Phone rings. I don’t answer because I have one child screaming on my hip and another begging for cupcakes. Phone rings again. I don’t answer because one child is asleep and the other is occupied and I DONT CARE WHO YOU ARE because this happens for less than an hour a day. Phone rings for the third time, which NEVER happens, so I suspiciously ignore it while talking on my iPhone where all my REAL FRIENDS call.
I listen to the messages:
I’m looking for PD to start her physical therapy
I’m looking for PD to start her speech therapy.
I’m looking for PD to change out her fecal bucket to one with a new serial number.
Okay, this PD lady is NOT doing well. And they think she lives here. With me. But she doesn’t. (At least she wasn’t in that pile on the stairs.)
And I’m a good person. I call back each and every number. And I patiently explain to them that PD does not live here. My phone number is not the right number for her. I’m sorry because she sounds like she really needs them. Everyone apologizes.
Until the next day when eight more people call for PD. I’m starting to think this PD belongs in the HOSPITAL. But I go through the explanation to each person. I’m actually feeling pretty darn good about myself and the effort that I’m making. Until I hit TREVOR. (This is not his name. But it should be.)
Trevor is about as southern as you can sound without me seeing your pink popped collar, pants with tiny pink martinis on them, and boat shoes with no socks. I’d bet five bucks a Mint Julip was in his free hand during our entire conversation.
Trevor: Is PD there?
Me: No. I’m sorry.
Trevor: Who is this?
Me: Not PD. Or PD’s home. There was some mix-up. You are like the fifteenth person to call. Don’t worry. I guess the number given out…
Trevor: Is this XXX-XXXX?
Trevor: Well. How long have you had this number?
Me: Ever since I killed off PD. Maybe about a week. Why?
What I really said: I’ve had this number for over a year.
Trevor: Well, I just don’t know.
We went around this tree at least a dozen times. Now, Southerners really do live up to the phrase ‘southern hospitality.’ They are kind and thoughtful. They carry my bags to the car, hold the door for me, and smile at my children. But there is a line when nice becomes nosy, taking their time becomes taking my time, and it’s not a smile anymore, it’s a sneer. Coming at me over the tops of Gucci reading glasses. And this conversation is taking a lot longer than my Yankee heart can handle.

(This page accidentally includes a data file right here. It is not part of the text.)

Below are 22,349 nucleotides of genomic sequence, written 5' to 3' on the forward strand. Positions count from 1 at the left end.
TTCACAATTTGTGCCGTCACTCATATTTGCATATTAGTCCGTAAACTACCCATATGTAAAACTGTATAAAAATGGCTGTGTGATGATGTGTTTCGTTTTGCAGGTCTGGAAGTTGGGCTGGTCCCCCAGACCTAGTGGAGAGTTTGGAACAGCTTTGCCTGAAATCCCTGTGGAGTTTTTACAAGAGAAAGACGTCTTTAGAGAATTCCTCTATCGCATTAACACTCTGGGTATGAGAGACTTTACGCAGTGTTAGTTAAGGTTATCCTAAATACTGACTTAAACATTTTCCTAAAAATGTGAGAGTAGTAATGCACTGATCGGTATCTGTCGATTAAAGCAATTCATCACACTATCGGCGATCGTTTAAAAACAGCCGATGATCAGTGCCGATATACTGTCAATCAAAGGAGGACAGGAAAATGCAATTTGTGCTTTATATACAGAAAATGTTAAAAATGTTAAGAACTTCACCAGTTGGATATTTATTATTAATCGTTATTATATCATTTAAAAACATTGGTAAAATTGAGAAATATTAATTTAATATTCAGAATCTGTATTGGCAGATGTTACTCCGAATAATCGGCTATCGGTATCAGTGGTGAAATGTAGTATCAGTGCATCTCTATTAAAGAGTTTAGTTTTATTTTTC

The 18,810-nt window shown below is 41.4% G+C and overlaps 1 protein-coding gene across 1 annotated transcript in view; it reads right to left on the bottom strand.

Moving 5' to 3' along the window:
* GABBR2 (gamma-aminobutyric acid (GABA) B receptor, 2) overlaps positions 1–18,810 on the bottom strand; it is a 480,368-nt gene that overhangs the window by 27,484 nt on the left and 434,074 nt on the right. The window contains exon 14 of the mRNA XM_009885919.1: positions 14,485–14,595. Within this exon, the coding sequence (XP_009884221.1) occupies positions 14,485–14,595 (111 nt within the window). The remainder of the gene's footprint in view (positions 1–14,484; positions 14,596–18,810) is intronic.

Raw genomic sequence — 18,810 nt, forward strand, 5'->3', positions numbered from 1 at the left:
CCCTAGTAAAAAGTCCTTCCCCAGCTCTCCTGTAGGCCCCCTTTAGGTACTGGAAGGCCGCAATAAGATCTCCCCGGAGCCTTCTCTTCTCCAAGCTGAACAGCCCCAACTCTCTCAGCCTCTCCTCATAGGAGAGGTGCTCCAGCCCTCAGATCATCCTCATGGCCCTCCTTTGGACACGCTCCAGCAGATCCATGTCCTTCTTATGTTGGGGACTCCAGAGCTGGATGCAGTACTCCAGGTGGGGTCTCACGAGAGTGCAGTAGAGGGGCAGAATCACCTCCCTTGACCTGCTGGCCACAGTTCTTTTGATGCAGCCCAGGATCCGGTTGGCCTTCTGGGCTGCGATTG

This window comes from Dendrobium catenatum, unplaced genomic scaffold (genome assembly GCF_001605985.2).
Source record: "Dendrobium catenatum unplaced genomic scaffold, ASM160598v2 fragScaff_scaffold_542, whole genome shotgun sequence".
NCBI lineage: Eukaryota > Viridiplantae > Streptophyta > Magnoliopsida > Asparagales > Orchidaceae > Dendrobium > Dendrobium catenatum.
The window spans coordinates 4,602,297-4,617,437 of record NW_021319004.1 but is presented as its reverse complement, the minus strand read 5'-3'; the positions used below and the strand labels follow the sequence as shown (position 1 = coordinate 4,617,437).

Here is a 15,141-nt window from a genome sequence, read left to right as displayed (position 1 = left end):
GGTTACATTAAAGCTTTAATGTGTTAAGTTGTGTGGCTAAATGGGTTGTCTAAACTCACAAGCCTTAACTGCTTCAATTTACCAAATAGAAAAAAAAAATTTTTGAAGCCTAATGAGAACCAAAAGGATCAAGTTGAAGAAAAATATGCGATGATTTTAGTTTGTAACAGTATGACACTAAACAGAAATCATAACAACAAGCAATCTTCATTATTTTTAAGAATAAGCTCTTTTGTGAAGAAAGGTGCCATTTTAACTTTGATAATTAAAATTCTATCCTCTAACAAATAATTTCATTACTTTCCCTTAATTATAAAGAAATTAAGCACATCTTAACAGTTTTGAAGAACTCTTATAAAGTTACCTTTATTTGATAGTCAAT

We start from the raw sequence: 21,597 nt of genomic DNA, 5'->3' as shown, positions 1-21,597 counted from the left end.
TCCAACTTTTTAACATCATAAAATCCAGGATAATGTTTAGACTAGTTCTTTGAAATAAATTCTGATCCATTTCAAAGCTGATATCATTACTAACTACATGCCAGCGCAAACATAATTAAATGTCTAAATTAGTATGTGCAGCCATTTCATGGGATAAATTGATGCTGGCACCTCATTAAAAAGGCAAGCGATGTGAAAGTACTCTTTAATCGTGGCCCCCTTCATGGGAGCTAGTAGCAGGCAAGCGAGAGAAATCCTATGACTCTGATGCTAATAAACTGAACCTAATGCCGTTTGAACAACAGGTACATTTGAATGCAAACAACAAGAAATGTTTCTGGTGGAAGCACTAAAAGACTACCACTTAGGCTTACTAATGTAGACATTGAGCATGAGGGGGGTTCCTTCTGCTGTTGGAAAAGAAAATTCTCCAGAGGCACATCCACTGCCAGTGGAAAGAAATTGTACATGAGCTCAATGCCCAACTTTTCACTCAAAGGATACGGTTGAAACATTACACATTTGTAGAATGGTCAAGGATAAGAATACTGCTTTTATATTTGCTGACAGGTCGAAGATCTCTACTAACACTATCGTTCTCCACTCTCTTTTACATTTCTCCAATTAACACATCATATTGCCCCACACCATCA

Me: I have to go. Good luck.
But Trevor does NOT have to go. When we get back to my home, there is a message on the voicemail.
Trevor: Hi. I just want to explain to you what happened. A change of address form for PD went out with the wrong number. That’s why you have been getting all these calls. Here is the correct number. XXX-ZZZZ. I thought you’d want it… to give to others… IF YOU’RE A NICE PERSON. I just wanted y’all to know.
He may have said more but I think that he must’ve formed some OPINIONS of me from my northeastern ACCENT. Because I thought that I was ALREADY nice by calling everyone back so they knew that they needed to keep looking for PD. Before she DIED.
But Trevor is oh, so persuasive with his Southern guilt accent. And when the fecal unit calls (again!), I offer to give them the correct number.
Fecal caller: Oh, no. We are just so sorry that we called again. Don’t bother getting the number. We will fix the matter and you won’t here from us again. I am so sorry. And that is just so nice of you to call us back.
The poop people are grateful. And they pick up POOP all day. So I gave them Trevor’s number.